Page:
While some opponents argue that extending the shelf life of many food products is unnatural and unhealthy, proponents, like Eustice, state that it is in fact beneficial economically, as well as from a social welfare standpoint. According to Eustice, 30 to 40 percent of the food in India is wasted before it ever gets to the people. “We know that India has a tremendous need to feed the expanding population, but when many food items do not get to the consumer because they spoil in transit or in warehouses that is a catastrophe–not only for that country, but also for those hungry people,” Eustice says. “We’ve got a population in this world that will reach 9 billion people by the year 2050. We have approximately 6 billion today. We do not have more land. We will have less land in the future. We have to use technology that is available to us today to increase food production to feed another 3 billion people within our lifetime.”
Opponents argue that by extending the shelf life of food products, people are prone to eating unnatural food. According to Osterholm, however, spoilage isn’t the problem. “The problem is the loss of that food,” Osterholm says. “Removing spoilage bacteria has very little to do with health. It has everything to do with the amount of product consumed.”
Food irradiation is environmentally friendly, proponents also argue. “We use water to grow food, we use input such as fertilizer to make the crop grow, we use labor, we use petroleum to transport the crop to the market,” Eustice says. “And 30 to 40 percent of the product actually goes out the back door and it is put in a trash bin and then eventually in a landfill–that is a tremendous cost to our environment. Food irradiation can double or triple the shelf life of most of the food items. To me, that’s the most environmentally friendly technology that we have.”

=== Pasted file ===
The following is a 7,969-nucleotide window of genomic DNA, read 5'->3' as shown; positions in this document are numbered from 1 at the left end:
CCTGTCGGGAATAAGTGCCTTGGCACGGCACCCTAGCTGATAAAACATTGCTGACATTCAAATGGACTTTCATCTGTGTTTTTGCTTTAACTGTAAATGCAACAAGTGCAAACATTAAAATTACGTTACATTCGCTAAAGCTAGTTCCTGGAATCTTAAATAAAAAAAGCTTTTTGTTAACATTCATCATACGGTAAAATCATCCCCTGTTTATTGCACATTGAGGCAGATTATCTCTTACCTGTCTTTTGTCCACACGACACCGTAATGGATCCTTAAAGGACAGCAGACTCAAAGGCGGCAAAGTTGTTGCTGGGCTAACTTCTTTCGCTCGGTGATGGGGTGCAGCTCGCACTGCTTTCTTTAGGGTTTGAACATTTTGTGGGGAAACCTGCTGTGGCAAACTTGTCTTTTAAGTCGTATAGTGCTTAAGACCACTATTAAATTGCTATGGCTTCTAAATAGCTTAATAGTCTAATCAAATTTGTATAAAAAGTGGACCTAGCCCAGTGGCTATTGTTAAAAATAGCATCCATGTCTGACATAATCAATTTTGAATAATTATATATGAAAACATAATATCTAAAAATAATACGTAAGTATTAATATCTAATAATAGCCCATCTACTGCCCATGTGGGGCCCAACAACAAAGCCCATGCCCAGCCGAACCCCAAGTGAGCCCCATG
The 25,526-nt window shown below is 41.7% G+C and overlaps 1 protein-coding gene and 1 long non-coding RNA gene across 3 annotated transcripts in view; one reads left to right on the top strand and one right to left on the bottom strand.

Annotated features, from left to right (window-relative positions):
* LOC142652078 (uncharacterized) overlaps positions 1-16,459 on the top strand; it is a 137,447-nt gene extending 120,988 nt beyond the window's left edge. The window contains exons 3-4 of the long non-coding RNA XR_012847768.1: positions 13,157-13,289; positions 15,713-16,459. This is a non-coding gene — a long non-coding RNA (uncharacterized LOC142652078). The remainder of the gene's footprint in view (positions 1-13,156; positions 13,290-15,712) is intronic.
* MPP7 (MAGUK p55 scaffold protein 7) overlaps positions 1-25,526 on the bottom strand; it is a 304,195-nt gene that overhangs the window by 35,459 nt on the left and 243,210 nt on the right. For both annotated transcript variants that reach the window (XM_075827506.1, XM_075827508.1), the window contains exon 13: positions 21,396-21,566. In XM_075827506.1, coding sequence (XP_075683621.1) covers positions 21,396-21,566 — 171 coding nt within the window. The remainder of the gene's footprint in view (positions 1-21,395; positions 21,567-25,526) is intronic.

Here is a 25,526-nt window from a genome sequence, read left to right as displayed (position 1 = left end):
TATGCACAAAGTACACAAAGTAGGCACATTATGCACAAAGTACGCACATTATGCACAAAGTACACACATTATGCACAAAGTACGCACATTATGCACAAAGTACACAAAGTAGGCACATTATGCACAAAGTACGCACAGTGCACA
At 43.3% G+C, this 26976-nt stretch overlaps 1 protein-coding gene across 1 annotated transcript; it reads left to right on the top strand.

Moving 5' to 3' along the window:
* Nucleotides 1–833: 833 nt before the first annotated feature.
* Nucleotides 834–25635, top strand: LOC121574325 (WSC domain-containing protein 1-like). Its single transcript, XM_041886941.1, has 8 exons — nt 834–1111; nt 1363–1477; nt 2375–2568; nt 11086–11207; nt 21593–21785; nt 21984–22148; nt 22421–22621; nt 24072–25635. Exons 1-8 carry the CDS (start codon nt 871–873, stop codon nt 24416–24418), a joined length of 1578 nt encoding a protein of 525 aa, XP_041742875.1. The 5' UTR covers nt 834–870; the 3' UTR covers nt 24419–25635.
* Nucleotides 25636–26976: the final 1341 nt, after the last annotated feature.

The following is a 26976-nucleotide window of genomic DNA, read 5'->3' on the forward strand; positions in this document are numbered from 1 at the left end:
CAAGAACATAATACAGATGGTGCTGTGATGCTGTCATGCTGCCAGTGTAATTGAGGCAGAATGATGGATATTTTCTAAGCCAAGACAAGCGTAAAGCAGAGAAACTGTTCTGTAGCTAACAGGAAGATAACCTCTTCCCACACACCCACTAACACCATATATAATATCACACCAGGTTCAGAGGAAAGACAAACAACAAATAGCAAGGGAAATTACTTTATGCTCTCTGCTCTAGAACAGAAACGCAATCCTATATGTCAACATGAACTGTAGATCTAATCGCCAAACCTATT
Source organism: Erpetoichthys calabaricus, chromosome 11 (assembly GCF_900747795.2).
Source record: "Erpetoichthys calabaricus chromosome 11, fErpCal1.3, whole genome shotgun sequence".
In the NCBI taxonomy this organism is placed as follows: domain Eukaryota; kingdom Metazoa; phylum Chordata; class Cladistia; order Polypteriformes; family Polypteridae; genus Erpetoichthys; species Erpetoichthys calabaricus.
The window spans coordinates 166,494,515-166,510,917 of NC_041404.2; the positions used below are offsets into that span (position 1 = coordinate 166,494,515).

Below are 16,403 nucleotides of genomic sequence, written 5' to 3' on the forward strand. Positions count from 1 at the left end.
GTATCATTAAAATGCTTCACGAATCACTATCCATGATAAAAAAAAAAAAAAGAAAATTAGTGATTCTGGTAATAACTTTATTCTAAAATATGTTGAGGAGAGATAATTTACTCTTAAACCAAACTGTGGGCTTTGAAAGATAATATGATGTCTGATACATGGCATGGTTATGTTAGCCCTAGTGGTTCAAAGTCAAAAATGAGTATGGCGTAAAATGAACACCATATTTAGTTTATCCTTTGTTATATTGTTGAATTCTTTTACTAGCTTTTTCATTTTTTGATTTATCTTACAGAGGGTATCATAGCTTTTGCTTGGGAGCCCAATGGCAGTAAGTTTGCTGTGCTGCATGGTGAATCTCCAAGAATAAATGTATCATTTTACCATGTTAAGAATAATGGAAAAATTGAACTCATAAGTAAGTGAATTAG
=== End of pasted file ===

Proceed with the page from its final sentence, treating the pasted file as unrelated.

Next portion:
Other processes that are known to kill microorganisms include steam pasteurization. While pasteurization adds a thermal level of disinfection to a carcass of some product, irradiation is a cold process. According to Osterholm, the water activity or the steam increases the lethality due to the given temperature. “The term steam pasteurization is a misnomer,” Osterholm says. “Pasteurization is a process where you make the assumption that all potential pathogens are either destroyed or at least rendered incapable of reproducing by some host. In this case, steam pasteurization reduces, and in some cases, it reduces substantially the amount of bacteria in the carcass or any other surface that the steam past is applied. But, it does not eliminate it. It gave people a false sense of security that somehow that organism was now eliminated.”
And, the benefits don’t stop there. According to a recent taste-test conducted by the Minnesota Beef Council in Korea, people were unable to distinguish a difference between irradiated food and non-irradiated products. In fact, the Beef Council has conducted n
umerous taste studies, including one with the Food Irradiation Processing Alliance, where they tested irradiated spinach. “People preferred the irradiated spinach to the one over the non-irradiated in some cases,” Eustice says. “It is impossible for the average person to distinguish the taste between irradiated food and non-irradiated food when the manufacturer follows the guidelines and recommendations for the proper dosage, like anything else,” Eustice says.
It is also important to note that according to Eustice and studies carried out by the Beef Council, irradiated food items do not lose vitamins. Like any process, including cooking, canning, and freezing, nutritional content is lost. According to the FDA, the nutritional loss from irradiation is insignificant. And, in the case of fruit, some irradiated fruit can be shipped riper, and thus results in higher vitamin A and C content, Eustice stated in a 2008 presentation. “It is a very environmentally friendly technology that will do for ground beef and produce and other foods what pasteurization did for milk,” Eustice says.
Food irradiation is permitted in more than 40 countries. Among the number of groups that support food irradiation are the American Medical Association, World Health Association, Centers for Disease Control and Prevention, Institute of Food Technologists, U.S. Food and Drug Administration, as well as every scientific and medical organization. “[Food irradiation] has unanimous endorsement of the scientific and medical communities. There is no other technology that has unanimous endorsement,” Eustice says.